He's also a fantastic athlete with elite track potential. Sounds like a match made in heaven for a secondary that needs length and speed. And with cornerback a continual sore spot in Detroit, this pick matches need and value.
10. St. Louis Rams
The Pick: Wide Receiver Laquon Treadwell, Ole Miss
The St. Louis Rams need a quarterback, but picking at No. 10 overall in the draft, they're not going to find a franchise passer in this class. I wouldn't rule out the Rams as a team willing to trade down, but the need to grab a marquee wide receiver with size is big. Treadwell is the ideal player for them in this scenario.
Treadwell is like a leaner Alshon Jeffery. He attacks the ball when it's thrown to him and has the strength to beat press coverage and separate from defenders with box-out ability. With a huge question mark at quarterback, one thing head coach Jeff Fisher and general manager Les Snead can do is add a playmaking wide receiver, and that's exactly what Treadwell is.
11. Miami Dolphins
The Pick: Cornerback Mackensie Alexander, Clemson
The Miami Dolphins have a lot of needs—defensive end, offensive guard, cornerback—but they also have a lot of bright young talent to build around. Depending on who the new head coach is, the needs and fits for the team will change. But as of now the cornerback position is a huge hole on the roster.
Brent Grimes is a good cornerback, but not an elite player, and he can't compete with Alexander's youth, speed or length. And with a need opposite Grimes, Alexander can be groomed by the veteran and learn the ropes while not taking on No. 1-cornerback pressure in his first season.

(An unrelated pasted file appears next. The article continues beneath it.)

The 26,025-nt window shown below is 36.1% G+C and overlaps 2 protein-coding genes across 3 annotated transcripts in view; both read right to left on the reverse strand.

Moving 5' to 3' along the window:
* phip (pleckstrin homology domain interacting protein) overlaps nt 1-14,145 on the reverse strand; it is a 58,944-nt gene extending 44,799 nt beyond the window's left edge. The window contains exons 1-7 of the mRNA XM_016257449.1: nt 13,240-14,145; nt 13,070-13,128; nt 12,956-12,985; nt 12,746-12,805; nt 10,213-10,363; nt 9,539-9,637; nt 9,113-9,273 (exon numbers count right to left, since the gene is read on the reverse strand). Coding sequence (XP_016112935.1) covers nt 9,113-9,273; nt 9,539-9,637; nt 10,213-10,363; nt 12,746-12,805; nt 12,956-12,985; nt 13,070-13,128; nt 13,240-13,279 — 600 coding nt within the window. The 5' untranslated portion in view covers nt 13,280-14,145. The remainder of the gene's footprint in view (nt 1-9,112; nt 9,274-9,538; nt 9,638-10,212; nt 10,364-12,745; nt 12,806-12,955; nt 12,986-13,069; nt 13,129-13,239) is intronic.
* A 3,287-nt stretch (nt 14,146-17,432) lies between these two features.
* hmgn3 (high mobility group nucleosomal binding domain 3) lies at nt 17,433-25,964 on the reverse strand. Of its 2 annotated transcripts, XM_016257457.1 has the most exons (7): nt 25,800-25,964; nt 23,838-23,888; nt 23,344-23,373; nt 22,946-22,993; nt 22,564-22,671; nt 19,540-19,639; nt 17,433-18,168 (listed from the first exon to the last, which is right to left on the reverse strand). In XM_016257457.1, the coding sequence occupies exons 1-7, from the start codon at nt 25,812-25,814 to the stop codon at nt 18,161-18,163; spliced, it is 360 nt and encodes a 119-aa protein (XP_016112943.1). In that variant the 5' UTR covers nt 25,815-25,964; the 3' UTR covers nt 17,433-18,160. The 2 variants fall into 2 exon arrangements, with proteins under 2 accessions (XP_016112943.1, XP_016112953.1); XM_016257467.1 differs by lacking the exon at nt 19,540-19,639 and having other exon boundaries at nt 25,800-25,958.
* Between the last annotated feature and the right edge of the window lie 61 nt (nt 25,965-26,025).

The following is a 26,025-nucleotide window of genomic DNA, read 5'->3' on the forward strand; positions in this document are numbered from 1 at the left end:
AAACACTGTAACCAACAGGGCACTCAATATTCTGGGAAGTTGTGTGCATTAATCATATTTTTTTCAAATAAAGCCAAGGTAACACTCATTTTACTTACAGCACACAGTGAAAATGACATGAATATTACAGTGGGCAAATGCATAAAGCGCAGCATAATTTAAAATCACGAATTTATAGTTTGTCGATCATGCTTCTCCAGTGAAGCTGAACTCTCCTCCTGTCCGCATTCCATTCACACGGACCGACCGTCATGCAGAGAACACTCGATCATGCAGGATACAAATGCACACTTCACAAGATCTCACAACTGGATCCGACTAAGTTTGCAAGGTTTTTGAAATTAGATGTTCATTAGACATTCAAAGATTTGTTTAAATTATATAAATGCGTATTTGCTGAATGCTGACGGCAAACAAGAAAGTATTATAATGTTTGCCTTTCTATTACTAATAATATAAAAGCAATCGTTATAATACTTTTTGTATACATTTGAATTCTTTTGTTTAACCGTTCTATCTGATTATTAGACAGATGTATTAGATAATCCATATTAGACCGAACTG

Alexander is also the best player available, and that's something vice president of football operations Mike Tannenbaum and crew need to focus on.
12. New York Giants
The Pick: Defensive End Emmanuel Ogbah, Oklahoma State
The New York Giants have bolstered the offense in years past with early picks like Ereck Flowers and Odell Beckham Jr., but the one area they've shied away from in recent drafts is the defensive line. Johnathan Hankins was a fantastic selection, but with Jason Pierre-Paul a free agent after this season, the defensive end position is a major question mark.
Ogbah makes sense for the Giants in Round 1, and he's a Steve Spagnuolo type of player with outside speed and good power to counter offensive tackles. Ogbah can play immediately, too, making him an impact pick in the middle of the first round—something the Giants will need if JPP leaves.
13. Oakland Raiders
The Pick: Linebacker Myles Jack, UCLA
Rarely does a team picking in the middle of the first round get exactly what it needs and the player who perfectly fits what it'd like to do. That happens here with Jack going to the Oakland Raiders.
The need at linebacker is big, and the Raiders once again nail their first-round draft choice by getting a top-10 player who happens to slip slightly.
Jack is the ideal weak-side linebacker, and he's scheme-versatile enough to plug-and-play no matter if the Raiders are in their four-man front with Aldon Smith and Khalil Mack at defensive end or a heavy front with Mack at linebacker. He's flexible, athletic, smart and makes the type of plays you can't ignore at linebacker.
14. Philadelphia Eagles
The Pick: Linebacker Leonard Floyd, Georgia
This pick is a chance to get an impact player on defense for Philadelphia. A lot of fans think it's quarterback or bust here, but there isn't a passer worth taking at this place of the draft with Lynch and Goff off the board. So Chip Kelly, or whomever is calling the shots in late April, will look to grab a defender who can shake up a stale back seven behind a fantastic defensive line.